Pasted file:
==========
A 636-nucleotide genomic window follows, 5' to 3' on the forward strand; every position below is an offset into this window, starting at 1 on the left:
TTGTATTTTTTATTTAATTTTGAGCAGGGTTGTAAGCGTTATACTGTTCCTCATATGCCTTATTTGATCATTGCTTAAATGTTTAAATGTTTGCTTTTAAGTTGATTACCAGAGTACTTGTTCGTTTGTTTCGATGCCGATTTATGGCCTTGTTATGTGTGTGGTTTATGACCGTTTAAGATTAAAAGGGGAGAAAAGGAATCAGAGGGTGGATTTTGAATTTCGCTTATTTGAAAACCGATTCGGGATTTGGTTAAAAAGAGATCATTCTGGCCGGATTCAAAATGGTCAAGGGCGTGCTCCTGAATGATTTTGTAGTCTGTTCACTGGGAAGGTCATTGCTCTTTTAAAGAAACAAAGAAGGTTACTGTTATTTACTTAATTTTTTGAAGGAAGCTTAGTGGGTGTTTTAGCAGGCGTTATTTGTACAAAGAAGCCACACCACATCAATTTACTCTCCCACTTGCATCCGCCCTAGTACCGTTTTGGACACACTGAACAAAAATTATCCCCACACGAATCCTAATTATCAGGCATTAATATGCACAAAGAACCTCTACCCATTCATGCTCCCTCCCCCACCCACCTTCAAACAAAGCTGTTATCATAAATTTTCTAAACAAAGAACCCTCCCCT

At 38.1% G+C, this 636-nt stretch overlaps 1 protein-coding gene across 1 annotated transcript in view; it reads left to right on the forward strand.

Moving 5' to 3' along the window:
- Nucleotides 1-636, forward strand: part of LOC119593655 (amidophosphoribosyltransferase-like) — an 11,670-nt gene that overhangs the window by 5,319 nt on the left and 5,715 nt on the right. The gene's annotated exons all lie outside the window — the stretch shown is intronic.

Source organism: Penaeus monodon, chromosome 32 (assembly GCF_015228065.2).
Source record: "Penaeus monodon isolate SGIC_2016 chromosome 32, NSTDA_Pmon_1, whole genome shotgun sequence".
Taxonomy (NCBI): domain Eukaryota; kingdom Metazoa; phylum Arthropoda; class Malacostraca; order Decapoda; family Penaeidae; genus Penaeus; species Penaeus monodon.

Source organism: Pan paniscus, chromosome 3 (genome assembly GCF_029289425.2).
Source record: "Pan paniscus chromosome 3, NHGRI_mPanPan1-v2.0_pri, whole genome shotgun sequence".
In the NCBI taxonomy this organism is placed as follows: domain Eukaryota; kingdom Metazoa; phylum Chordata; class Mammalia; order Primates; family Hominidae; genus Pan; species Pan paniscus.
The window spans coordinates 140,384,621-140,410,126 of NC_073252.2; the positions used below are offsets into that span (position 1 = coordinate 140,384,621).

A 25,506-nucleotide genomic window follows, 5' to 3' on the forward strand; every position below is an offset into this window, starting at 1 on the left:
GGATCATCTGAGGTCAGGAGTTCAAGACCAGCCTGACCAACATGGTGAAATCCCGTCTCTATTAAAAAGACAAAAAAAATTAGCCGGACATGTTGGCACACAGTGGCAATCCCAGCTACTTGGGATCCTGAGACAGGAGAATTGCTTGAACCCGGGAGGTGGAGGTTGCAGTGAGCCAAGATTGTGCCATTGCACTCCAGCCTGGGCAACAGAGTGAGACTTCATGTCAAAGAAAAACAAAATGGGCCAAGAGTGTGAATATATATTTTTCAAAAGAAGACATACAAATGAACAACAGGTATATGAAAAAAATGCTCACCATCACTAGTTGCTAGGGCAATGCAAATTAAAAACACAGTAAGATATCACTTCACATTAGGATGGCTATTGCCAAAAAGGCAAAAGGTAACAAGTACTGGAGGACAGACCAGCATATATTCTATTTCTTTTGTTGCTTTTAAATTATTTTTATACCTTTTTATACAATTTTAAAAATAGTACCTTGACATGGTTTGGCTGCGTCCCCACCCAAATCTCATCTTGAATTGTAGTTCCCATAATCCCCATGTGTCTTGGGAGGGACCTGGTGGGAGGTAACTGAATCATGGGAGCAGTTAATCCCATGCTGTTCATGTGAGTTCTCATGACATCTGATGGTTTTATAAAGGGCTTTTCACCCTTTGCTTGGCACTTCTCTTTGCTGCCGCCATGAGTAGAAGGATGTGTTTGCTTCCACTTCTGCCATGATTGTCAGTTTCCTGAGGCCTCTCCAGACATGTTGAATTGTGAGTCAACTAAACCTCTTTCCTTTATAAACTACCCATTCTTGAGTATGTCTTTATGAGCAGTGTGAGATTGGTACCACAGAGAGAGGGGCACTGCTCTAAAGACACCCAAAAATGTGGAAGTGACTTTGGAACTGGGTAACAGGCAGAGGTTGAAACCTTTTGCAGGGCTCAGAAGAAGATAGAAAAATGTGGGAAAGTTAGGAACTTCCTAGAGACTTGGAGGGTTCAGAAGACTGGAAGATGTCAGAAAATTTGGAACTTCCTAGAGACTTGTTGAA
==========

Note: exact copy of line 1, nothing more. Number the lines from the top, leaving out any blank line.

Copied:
A 636-nucleotide genomic window follows, 5' to 3' on the forward strand; every position below is an offset into this window, starting at 1 on the left: